Our minds can build walls to keep us safe. Subtly disguised as self-righteousness our selfishness can justify our actions. If we don't transform and learn from our pain, we'll project it. Walls in our minds dictate who's in, and who's out, and I believe all this walling up is stopping people from doing the very thing Jesus asked us to do.
"Love your neighbour."
Those same neuroscientists say the opposite of Velcro is true when it comes to positive thoughts. We walk past an inspiring piece of art, we get a compliment, we view a sunset and the next day we can barely remember it. The scientists say that positive, life-affirming and beautiful things don't stick to our brains like Velcro, it's more like Teflon. Like on a soapy marble floor, positive thoughts slide in one ear and out the other.
Unless—and here's the tough part—we decide to actively meditate on those positive thoughts for longer than 15 seconds they'll be gone. When we reminisce, when we contemplate goodness and say thanks, when we remember the positive the good starts to embed in our brains.
When you see a child laugh and your heart warms, soak it in or it'll vanish, and those Velcro-like negative thoughts will take over. This isn't just my idea or self-help jargon, it's science.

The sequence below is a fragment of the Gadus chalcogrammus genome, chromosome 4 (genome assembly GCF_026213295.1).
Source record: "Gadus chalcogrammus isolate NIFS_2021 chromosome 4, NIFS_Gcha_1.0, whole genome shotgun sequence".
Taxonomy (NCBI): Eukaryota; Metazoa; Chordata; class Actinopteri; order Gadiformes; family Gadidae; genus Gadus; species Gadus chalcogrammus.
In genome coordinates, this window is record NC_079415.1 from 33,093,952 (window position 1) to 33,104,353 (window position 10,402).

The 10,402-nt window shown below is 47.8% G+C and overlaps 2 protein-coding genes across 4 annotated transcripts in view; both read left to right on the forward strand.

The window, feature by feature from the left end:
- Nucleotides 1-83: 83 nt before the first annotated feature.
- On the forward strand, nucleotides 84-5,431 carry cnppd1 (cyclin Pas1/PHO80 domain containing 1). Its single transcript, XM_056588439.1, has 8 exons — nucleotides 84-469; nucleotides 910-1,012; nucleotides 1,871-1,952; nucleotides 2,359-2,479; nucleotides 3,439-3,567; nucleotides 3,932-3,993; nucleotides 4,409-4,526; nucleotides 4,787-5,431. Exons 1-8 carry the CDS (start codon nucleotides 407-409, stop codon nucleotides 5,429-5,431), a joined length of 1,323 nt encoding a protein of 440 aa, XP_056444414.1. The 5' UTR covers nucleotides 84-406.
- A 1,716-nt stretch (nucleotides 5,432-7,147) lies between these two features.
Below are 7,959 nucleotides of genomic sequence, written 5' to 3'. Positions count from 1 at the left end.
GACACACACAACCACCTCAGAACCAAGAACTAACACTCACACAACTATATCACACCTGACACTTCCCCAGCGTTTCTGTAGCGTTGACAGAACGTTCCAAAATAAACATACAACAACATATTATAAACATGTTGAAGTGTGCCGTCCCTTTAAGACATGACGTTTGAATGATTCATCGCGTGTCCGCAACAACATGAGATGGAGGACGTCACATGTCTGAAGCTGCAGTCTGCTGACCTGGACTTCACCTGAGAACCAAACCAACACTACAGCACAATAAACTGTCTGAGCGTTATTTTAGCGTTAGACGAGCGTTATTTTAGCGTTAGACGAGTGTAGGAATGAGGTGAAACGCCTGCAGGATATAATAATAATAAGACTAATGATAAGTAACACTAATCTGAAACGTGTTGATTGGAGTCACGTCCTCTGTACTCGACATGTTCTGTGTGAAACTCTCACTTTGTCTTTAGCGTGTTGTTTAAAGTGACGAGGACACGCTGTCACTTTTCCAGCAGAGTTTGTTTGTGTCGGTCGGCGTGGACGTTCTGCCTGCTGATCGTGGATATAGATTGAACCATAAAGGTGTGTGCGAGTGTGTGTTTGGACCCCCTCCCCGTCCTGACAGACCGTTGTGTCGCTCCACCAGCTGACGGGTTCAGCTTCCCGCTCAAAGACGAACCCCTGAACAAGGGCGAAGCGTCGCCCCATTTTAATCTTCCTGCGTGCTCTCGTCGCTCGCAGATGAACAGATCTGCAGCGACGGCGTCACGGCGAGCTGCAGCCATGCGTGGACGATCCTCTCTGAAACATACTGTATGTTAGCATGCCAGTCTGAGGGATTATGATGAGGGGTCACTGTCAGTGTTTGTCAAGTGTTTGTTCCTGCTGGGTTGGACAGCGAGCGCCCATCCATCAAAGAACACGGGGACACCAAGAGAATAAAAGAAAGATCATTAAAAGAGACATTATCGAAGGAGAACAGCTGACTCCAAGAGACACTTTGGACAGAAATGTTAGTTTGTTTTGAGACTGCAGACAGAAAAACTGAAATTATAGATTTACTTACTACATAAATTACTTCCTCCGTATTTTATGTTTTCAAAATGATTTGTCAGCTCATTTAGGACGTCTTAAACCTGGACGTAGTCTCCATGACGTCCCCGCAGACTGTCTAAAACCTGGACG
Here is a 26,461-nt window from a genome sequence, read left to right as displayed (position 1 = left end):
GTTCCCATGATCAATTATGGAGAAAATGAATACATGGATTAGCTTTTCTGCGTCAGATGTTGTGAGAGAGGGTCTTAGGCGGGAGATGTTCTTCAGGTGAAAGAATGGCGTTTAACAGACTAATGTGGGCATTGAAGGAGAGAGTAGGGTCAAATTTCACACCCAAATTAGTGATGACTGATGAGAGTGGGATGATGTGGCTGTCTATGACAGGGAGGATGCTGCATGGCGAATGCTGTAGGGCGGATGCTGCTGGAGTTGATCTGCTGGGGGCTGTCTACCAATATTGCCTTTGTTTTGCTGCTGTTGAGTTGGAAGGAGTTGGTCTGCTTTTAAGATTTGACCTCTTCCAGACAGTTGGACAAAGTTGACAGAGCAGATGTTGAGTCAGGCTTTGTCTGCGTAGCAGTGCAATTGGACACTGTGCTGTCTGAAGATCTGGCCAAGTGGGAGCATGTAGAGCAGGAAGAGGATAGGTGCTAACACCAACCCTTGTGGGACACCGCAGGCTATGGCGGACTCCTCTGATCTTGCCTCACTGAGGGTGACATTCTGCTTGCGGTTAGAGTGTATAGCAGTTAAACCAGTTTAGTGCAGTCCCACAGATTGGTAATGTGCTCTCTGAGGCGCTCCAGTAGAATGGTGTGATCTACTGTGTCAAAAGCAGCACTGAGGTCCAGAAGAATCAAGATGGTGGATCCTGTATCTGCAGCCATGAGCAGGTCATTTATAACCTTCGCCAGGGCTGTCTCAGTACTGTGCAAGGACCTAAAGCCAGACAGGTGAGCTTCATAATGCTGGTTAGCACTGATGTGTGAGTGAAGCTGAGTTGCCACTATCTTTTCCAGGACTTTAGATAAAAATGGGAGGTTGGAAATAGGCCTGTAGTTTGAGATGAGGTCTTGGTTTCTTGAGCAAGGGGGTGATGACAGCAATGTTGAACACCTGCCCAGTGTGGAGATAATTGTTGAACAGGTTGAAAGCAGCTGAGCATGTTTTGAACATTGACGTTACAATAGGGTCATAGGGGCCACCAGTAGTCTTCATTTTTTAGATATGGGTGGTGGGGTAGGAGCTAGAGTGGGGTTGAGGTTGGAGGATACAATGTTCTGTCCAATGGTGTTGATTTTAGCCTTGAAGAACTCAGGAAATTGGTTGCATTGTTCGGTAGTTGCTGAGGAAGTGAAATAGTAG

I think real transformation in our lives, and the lives of people we meet, has little do with perfection or getting things right (see my previous article). It has little to do with piety, willpower, intelligence or whether people meet certain standards before we'll help them.
Transformation in our communities, in leadership, and in our minds has everything to do with vulnerability—a willingness to surrender, to look for the good, and to love mercy. Renewing our minds for the better will help us to love mercy and walk humbly.
I want to finish by quoting the most powerful Christian leader in the world. Someone who seems to understand what it means to reach out to the down and out, and funnily enough I can't imagine negative thoughts sticking to his brain for too long.
Pope Francis says,
'Considering our illness, our sins, to be incurable, things that cannot be healed or forgiven. We lack the actual concrete experience of mercy. The fragility of our era is this, too: we don't believe that there is a chance for redemption; for a hand to raise you up; for an embrace to save you, forgive you, pick you up, flood you with infinite, patient, indulgent love; to put you back on your feet. We need mercy.'
I believe we need to be pragmatic and not blindly give our time and money away, but it's so important to have open discussions about big issues like helping all those in need.
Rather than justifying closed thinking, I hope we can start with a positive posture of mercy as we tear away that Velcro.
Brad Mills enjoys the outdoors and almost any sport... For a day job he's a journalist who works at the Rhema Broadcasting Group in Auckland New Zealand.
Brad Mill's previous articles may be viewed at www.pressserviceinternational.org/brad-mills.html